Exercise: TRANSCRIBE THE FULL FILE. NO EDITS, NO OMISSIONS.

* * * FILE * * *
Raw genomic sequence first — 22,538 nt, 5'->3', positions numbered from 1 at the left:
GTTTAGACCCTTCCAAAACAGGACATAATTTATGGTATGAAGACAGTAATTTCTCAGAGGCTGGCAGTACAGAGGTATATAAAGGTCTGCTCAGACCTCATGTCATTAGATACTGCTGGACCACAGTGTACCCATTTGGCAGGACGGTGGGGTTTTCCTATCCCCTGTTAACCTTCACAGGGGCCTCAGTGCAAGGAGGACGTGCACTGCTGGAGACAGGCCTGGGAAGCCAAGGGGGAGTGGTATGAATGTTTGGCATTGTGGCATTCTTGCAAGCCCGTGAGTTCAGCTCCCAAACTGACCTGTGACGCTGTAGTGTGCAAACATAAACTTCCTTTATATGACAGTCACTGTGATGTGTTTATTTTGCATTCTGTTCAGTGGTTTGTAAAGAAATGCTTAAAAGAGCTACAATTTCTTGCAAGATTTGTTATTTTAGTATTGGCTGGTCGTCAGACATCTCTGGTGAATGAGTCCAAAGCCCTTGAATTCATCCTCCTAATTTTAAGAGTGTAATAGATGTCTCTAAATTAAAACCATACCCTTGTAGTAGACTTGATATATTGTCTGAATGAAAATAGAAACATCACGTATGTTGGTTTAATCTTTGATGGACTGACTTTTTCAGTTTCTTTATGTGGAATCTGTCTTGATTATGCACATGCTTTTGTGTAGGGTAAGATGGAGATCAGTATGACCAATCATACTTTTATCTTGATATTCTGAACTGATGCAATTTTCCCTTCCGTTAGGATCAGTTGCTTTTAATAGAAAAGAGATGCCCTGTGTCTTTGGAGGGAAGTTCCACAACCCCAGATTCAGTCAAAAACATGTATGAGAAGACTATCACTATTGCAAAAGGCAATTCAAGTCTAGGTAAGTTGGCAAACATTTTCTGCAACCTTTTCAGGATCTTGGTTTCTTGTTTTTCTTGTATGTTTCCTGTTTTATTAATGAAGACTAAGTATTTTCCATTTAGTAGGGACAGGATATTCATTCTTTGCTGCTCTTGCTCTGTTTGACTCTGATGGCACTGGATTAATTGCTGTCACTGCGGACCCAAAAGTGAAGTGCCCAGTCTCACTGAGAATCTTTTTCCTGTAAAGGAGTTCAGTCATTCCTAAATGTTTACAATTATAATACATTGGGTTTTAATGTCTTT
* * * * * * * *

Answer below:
Raw genomic sequence first — 22,538 nt, 5'->3', positions numbered from 1 at the left:
GTTTAGACCCTTCCAAAACAGGACATAATTTATGGTATGAAGACAGTAATTTCTCAGAGGCTGGCAGTACAGAGGTATATAAAGGTCTGCTCAGACCTCATGTCATTAGATACTGCTGGACCACAGTGTACCCATTTGGCAGGACGGTGGGGTTTTCCTATCCCCTGTTAACCTTCACAGGGGCCTCAGTGCAAGGAGGACGTGCACTGCTGGAGACAGGCCTGGGAAGCCAAGGGGGAGTGGTATGAATGTTTGGCATTGTGGCATTCTTGCAAGCCCGTGAGTTCAGCTCCCAAACTGACCTGTGACGCTGTAGTGTGCAAACATAAACTTCCTTTATATGACAGTCACTGTGATGTGTTTATTTTGCATTCTGTTCAGTGGTTTGTAAAGAAATGCTTAAAAGAGCTACAATTTCTTGCAAGATTTGTTATTTTAGTATTGGCTGGTCGTCAGACATCTCTGGTGAATGAGTCCAAAGCCCTTGAATTCATCCTCCTAATTTTAAGAGTGTAATAGATGTCTCTAAATTAAAACCATACCCTTGTAGTAGACTTGATATATTGTCTGAATGAAAATAGAAACATCACGTATGTTGGTTTAATCTTTGATGGACTGACTTTTTCAGTTTCTTTATGTGGAATCTGTCTTGATTATGCACATGCTTTTGTGTAGGGTAAGATGGAGATCAGTATGACCAATCATACTTTTATCTTGATATTCTGAACTGATGCAATTTTCCCTTCCGTTAGGATCAGTTGCTTTTAATAGAAAAGAGATGCCCTGTGTCTTTGGAGGGAAGTTCCACAACCCCAGATTCAGTCAAAAACATGTATGAGAAGACTATCACTATTGCAAAAGGCAATTCAAGTCTAGGTAAGTTGGCAAACATTTTCTGCAACCTTTTCAGGATCTTGGTTTCTTGTTTTTCTTGTATGTTTCCTGTTTTATTAATGAAGACTAAGTATTTTCCATTTAGTAGGGACAGGATATTCATTCTTTGCTGCTCTTGCTCTGTTTGACTCTGATGGCACTGGATTAATTGCTGTCACTGCGGACCCAAAAGTGAAGTGCCCAGTCTCACTGAGAATCTTTTTCCTGTAAAGGAGTTCAGTCATTCCTAAATGTTTACAATTATAATACATTGGGTTTTAATGTCTTT